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Introduction
Signs of Life
A Burp from Dust

What are we looking for?


we acknowledge National Space Science Data Center as the supplier of the original image used here

The spindle-legged creature flew over the bleak forbidding landscape, examining the terrain very carefully. The ground was covered with treacherous pits and dangerous looking rocks, was not what had been expected. Great care was needed before it could select a place to land.

Slowly, and very cautiously, the creature lowered itself onto the rock and dust covered plain, following which it emitted a high-pitched squeak of success. It was 4:13 local time.

The air was alien and very cold, but the creature was well adapted to these conditions and quickly set about its predestined tasks.

First it used is multipurpose optical sensors to picture the area nearby, and, when satisfied that there was no danger, it began to "feed".

A tubelike arm extended itself from the creature's main body. A scoop at one end scratched up a sample of the dust and deposited the material into its oral apparatus. Within the creature's "body", fluids were mixed with the dust and digestion began.

Not long afterward, the creature "burped" sadly, its long journey of expectation ending in disappointment. The dust it had just analyzed contained no nourishing organic of living material. The creature' search had been, at least in this respect, a failure.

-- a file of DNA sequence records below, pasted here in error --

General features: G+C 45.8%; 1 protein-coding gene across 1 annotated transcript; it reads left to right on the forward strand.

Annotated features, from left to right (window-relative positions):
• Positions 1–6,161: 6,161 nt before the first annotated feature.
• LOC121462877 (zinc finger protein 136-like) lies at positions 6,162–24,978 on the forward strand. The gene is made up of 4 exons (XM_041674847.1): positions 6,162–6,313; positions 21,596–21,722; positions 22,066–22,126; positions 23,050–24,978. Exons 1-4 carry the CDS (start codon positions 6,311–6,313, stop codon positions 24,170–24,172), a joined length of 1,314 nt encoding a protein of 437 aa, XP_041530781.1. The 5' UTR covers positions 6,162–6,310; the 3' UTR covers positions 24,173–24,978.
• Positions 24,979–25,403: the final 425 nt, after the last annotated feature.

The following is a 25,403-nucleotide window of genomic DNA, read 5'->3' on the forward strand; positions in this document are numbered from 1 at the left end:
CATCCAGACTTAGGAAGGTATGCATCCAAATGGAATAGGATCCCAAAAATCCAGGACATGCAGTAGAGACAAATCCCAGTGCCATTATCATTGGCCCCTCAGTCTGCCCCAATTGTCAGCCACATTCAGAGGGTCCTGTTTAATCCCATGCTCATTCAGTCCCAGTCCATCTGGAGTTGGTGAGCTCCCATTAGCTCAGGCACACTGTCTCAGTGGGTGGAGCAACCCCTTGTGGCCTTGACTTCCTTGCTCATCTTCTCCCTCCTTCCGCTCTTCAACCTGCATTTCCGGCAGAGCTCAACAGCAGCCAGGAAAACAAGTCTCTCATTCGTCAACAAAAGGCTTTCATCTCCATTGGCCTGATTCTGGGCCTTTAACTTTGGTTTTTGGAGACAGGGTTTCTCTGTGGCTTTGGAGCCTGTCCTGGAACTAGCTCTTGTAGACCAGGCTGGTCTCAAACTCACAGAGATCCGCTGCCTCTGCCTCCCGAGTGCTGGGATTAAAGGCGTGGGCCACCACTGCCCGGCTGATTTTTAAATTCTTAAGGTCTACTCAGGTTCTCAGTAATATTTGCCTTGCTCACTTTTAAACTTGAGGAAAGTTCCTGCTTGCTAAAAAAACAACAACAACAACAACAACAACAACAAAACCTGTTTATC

Once more it sent out a signal. On a different planet, 164 million miles away, at the National Aeronautics and Space Administration (NASA) Center in Pasadena, the billion-dollar, eight-year search for life on the planet Mars came to a sad end.

Viking I
we acknowledge National Space Science Data Center as the supplier of the original image used here

The Viking I mission to the red planet put down its unmanned landing vehicle on Joy 20th, 1976, exactly seven years after the famous Eagle of Apollo II had made a similar landing on the moon. Among the many important scientific experiments the Viking Lander was programmed to carry out, the one that caught the public's attention most was the search for possible life on another world.

Few things trigger the human imagination more vividly than the speculation that "we are not alone". Other living organisms may inhabit distant planets and may one day try to contact us. This idea has been fuel for a prodigious amounts of science fiction and was strong enough to motivate the United States into devoting millions of human hours, and over a billion dollars, in the search for life on Mars.

Unfortunately, the Lander vehicle, a product of human technological ingenuity, turned out to be the closest thing to a living organism on the Chryse Planitia (the Golden Plain) of that distant planet.

What exactly were the NASA scientists looking for when they set out to design a life-seeking space probe? How can "life" be recognized even in alien form?

What is life?

Unfortunately there is no one sentence answer to this question and no one simple experiment to prove conclusively that an alien was "alive". Instead, the biologists who were advising the NASA team began by asking slightly different questions: What are the characteristics of life?"

What are the properties we would expect to find associated with a living organism?

The Viking Lander, therefore, contained not one, but a variety of experiments, each designed to look for a telltale signe that life was present on the red planet. None of these signs individually would be conclusive proof, but taken together they might just add up to evidence proving that we are not alone.


BIOdotEDU
© 2003, Professor John Blamire